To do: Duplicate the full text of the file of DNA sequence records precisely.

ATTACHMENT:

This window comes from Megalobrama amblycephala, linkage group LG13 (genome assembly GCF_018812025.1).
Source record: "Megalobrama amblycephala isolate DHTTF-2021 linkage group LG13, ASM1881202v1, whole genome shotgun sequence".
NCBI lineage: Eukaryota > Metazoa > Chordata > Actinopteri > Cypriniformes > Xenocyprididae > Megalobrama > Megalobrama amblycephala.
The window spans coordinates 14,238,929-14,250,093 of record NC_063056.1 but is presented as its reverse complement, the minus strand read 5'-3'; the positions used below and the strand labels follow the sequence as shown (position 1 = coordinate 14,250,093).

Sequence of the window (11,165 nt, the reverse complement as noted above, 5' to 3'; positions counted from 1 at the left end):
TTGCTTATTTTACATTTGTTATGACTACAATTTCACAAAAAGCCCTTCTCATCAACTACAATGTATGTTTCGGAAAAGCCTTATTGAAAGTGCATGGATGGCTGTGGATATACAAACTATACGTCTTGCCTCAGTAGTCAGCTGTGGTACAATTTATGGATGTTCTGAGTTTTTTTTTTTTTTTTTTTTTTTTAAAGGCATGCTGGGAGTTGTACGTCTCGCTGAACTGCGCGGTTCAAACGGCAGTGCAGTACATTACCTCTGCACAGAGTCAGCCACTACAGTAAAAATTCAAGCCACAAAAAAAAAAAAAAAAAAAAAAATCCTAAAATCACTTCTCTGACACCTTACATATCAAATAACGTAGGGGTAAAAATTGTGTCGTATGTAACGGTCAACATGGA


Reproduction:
This window comes from Megalobrama amblycephala, linkage group LG13 (genome assembly GCF_018812025.1).
Source record: "Megalobrama amblycephala isolate DHTTF-2021 linkage group LG13, ASM1881202v1, whole genome shotgun sequence".
NCBI lineage: Eukaryota > Metazoa > Chordata > Actinopteri > Cypriniformes > Xenocyprididae > Megalobrama > Megalobrama amblycephala.
The window spans coordinates 14,238,929-14,250,093 of record NC_063056.1 but is presented as its reverse complement, the minus strand read 5'-3'; the positions used below and the strand labels follow the sequence as shown (position 1 = coordinate 14,250,093).

Sequence of the window (11,165 nt, the reverse complement as noted above, 5' to 3'; positions counted from 1 at the left end):
TTGCTTATTTTACATTTGTTATGACTACAATTTCACAAAAAGCCCTTCTCATCAACTACAATGTATGTTTCGGAAAAGCCTTATTGAAAGTGCATGGATGGCTGTGGATATACAAACTATACGTCTTGCCTCAGTAGTCAGCTGTGGTACAATTTATGGATGTTCTGAGTTTTTTTTTTTTTTTTTTTTTTTTAAAGGCATGCTGGGAGTTGTACGTCTCGCTGAACTGCGCGGTTCAAACGGCAGTGCAGTACATTACCTCTGCACAGAGTCAGCCACTACAGTAAAAATTCAAGCCACAAAAAAAAAAAAAAAAAAAAAAATCCTAAAATCACTTCTCTGACACCTTACATATCAAATAACGTAGGGGTAAAAATTGTGTCGTATGTAACGGTCAACATGGA